As you may know, when prescribing Clozaril (clozapine), a complete blood count with differential (CBC w/ diff) has to be checked every two weeks, because of the risk of agranulocytosis.
The FDA has relaxed these requirements: now, you have to check weekly for the first six months; then every two weeks for six months, then only monthly after that. You have to show WBC >3500/ml, and ANC>2000/ml. (That's white blood count and absolute neutrophil count.)
Don't think for a millisecond this was done because the FDA did a rigorous re-evaluation of safety data. This is the FDA that black boxed antidepressants for suicide and antipsychotics-- oh, sorry, only atypical antipsychotics, even though typicals are as bad, if not worse-- for death in patients with dementia related psychosis.
What's stupid about this is that agranulocytosis is the least of anyone's problems. In the Clozaril National Database (1990-1994) (1), there were 99,502 patients. 382 (0.4%) got agranulocytosis, and 12 died (that's 0.001%). The number of clozaril related deaths (all kinds) was more than 400.
In an Italian study, the rates of neutropenia are about 0.9%, and agranulocytosis 0.7% (2)
They are, however, dying in not insignificant numbers by other things.
Consider a Maryland finding: of the 2046 clozaril patients from 1990-2000, three died of new onset diabetic ketpacidosis. (0.15%) None had had diabetes. (3) Or the Israeli study (4) that found that 4/561 clozaril patients had sudden death-- 10 years younger, healthier, and 4 times the rate of non-clozaril treated sudden deaths. NB: no one died from agranulocytosis.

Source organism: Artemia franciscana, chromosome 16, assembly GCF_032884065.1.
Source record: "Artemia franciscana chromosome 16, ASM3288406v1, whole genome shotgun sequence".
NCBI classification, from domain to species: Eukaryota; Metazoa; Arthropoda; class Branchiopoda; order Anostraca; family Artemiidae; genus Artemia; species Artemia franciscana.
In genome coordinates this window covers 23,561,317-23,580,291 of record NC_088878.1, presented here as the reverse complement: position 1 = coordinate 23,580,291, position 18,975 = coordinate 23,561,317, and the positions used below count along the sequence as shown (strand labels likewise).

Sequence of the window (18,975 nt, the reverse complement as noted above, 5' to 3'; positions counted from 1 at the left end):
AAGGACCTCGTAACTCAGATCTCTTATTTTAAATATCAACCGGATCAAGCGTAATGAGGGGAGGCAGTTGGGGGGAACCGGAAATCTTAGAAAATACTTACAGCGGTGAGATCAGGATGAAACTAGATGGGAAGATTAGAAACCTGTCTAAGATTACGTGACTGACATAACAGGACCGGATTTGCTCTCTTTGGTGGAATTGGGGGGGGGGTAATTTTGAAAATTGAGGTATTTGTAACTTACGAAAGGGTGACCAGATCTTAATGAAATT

How about myocarditis: 8000 patients over 6 years: 15 myocarditis, 8 cardiomyopathy; 6 died. That's 0.3% 5 of the 6 deaths occurred in first month (that's right: month). (2) Given the rapidity of death, the authors speculate it's an acute hypersensitivity reaction (i.e. IgE/Type I).
A review of Pubmed/MEDLINE from 1970-2004 found rates of fatal myocarditis/cardiomyopathy to be between 0.015% and 0.188%.
An oft cited article by Walker examined 67072 clozapine patiens from 1991-1993, and found that of the 396 deaths, the most common cause was pulmonary embolism. (FYI: Zornberg found that exposure to low potency antipsychotics massively increases the PE risk to (OR 24 for low potency, 3 for high potency; not dose related, usually occurred in first three months.)
In contrast to Hagg's finding of 12 cases of PE/DVT, and a frequency of about 0.03%, another study of 13000 inpatients over 6 years found 5 PEs, i.e. a rate of 0.038%; but this was no different than typical neuroleptics of non-treated.
Look, I'm not saying to ignore agranulocytosis. I'm saying that when your patient's heart explodes, you can't say, "but the FDA only said CBCs!" You need to be checking EKGs. And when the lawyer asks you how most people die when on clozapine, it'll look really bad when you give the wrong answer.